"White window frames are part of the Dutch tradition"
Architect Sjoerd Soeters designs buildings, among which the town hall in Zaanstad. He’s also in charge of the designs of new suburbs.
What’s your stance on the Dutch Vinex-neighbourhoods?
‘Viable Vinex-neighbourhoods have a lot of space, are bright and are easy to reach. They’re in harmony with the landscape. Vinex-neighbourhoods strive to a strong sense of ‘it’s my place’. There are approximately 35 houses per hectare in Vinex-neighbourhoods. That’s very dense. Most of the houses don’t have big yards either, and there’s barely any space for expansion.’
A lot of Vinex-neighbourhoods have exuberant colors. What do you think about that?
‘You can’t make something look nicer by just coloring it. This is a huge misunderstanding. More important is the harmony with the environment in colors and materials. Tonal colors are usually pretty, that way the support each other.’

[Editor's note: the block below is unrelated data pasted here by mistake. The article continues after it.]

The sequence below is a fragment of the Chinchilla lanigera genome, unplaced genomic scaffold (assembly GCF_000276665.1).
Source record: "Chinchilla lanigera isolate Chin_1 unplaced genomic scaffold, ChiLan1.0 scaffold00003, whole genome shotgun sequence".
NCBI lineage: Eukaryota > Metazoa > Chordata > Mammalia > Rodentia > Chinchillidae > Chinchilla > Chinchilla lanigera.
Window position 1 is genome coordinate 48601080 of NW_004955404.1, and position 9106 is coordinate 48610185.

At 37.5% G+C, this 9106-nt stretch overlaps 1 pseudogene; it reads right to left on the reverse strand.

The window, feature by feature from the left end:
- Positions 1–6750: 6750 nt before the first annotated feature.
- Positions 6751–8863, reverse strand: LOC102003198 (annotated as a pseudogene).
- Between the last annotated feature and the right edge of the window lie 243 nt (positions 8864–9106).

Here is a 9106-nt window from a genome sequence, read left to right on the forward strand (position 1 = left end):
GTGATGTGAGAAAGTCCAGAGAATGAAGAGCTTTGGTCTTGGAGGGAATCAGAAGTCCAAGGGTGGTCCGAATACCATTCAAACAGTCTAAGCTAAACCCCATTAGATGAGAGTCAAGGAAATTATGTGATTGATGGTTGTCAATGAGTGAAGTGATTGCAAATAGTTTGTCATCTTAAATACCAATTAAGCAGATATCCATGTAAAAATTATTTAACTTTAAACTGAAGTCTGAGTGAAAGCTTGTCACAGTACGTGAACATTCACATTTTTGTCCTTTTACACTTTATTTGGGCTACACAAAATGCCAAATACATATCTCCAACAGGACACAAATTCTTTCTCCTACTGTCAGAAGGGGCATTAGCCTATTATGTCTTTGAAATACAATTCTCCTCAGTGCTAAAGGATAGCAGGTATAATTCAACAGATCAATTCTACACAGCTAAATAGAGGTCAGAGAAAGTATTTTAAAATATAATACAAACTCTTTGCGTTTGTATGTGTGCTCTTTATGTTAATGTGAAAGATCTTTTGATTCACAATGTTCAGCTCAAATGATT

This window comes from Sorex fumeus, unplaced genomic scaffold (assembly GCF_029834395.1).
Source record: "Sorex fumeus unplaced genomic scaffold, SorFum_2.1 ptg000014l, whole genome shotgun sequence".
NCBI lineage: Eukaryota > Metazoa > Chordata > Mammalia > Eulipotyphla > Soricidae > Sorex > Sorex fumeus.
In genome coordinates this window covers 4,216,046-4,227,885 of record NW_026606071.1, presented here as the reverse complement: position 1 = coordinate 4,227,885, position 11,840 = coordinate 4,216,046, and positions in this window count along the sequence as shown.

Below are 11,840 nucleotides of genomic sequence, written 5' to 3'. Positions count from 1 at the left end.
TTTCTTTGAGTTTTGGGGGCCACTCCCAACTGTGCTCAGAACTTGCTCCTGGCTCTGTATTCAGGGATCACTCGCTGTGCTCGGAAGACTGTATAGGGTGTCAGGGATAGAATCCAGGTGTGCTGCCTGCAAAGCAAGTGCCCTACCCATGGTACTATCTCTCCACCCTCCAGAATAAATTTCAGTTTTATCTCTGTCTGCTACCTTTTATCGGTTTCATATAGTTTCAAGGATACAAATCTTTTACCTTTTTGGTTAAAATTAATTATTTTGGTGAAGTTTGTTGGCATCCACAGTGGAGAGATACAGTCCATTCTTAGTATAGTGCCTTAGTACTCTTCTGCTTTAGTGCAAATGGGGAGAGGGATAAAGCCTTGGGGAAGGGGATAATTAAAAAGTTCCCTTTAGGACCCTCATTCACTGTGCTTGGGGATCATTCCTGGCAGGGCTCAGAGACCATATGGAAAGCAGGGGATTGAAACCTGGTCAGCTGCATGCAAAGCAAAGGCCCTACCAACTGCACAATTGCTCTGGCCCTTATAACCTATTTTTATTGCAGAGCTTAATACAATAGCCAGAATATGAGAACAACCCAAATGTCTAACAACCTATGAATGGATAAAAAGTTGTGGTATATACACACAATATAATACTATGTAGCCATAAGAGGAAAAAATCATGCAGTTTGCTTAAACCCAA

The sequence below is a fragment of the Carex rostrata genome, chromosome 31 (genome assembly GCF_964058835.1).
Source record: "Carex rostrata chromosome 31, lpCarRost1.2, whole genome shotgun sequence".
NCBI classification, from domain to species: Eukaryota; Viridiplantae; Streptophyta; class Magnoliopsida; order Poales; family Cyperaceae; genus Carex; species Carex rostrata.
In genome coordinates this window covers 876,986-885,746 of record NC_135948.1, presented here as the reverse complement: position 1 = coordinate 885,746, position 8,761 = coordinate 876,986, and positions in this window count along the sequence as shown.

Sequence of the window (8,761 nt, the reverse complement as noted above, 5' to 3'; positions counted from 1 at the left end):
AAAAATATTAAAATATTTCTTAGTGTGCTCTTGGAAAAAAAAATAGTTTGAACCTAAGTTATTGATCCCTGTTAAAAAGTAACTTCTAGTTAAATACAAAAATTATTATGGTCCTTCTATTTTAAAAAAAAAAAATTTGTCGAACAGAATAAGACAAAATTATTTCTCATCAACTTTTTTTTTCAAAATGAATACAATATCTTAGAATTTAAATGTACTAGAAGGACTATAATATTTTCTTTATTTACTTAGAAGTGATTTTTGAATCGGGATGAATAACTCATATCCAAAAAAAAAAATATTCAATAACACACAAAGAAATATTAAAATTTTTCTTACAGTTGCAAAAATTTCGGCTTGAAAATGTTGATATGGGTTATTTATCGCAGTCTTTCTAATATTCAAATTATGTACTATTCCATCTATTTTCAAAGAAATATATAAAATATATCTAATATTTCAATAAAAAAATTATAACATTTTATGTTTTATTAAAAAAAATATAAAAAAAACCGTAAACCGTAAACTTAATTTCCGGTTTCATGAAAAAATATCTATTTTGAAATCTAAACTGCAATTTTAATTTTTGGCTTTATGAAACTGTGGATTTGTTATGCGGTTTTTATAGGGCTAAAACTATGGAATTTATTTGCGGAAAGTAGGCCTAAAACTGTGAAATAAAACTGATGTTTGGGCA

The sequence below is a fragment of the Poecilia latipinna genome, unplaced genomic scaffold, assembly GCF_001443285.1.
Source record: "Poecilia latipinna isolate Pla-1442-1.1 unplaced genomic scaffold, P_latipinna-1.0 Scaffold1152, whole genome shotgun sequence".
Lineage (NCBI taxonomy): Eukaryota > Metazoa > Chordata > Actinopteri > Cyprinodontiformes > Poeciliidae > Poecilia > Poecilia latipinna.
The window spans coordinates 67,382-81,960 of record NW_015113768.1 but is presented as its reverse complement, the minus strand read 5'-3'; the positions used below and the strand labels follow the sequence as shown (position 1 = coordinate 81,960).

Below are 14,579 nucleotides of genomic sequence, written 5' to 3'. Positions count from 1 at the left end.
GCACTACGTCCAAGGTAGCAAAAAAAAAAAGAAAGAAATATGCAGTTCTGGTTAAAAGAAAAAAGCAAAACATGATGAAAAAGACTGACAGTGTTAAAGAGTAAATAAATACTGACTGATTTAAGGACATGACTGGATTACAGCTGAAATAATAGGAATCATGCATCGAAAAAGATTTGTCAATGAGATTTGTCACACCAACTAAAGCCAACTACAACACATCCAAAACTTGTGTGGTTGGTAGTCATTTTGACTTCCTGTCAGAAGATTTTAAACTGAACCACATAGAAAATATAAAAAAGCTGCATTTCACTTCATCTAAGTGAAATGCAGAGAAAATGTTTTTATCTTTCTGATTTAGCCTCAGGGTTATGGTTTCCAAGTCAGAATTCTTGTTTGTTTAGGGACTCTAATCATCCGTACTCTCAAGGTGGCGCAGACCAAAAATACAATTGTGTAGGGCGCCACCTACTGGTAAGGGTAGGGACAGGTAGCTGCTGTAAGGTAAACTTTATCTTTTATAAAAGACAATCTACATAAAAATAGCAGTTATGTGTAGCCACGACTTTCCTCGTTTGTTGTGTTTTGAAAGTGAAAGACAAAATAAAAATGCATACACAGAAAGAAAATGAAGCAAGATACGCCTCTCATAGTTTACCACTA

Can you name an example successful colored building?
‘A great example would be the Amsterdam Java island. The houses are all different from one another, but when it comes to colors and materials, they belong together. I think it’s important that a building or neighbourhood carries the color and architecture that are typical for the area.’
Which colors do you often use?
‘For floors I mostly choose yellow. They give a sense of warmth and is associated with sand. I keep interiors quite neutral, only here and there a colored touch. For window frames both inside and outside, I always use white. Dark colors are less suitable, I think. Darkness attracts warmth causing the wood to dry out much more quickly than when using white. White also fits with the Dutch tradition. Our white window frames are simply beautiful.’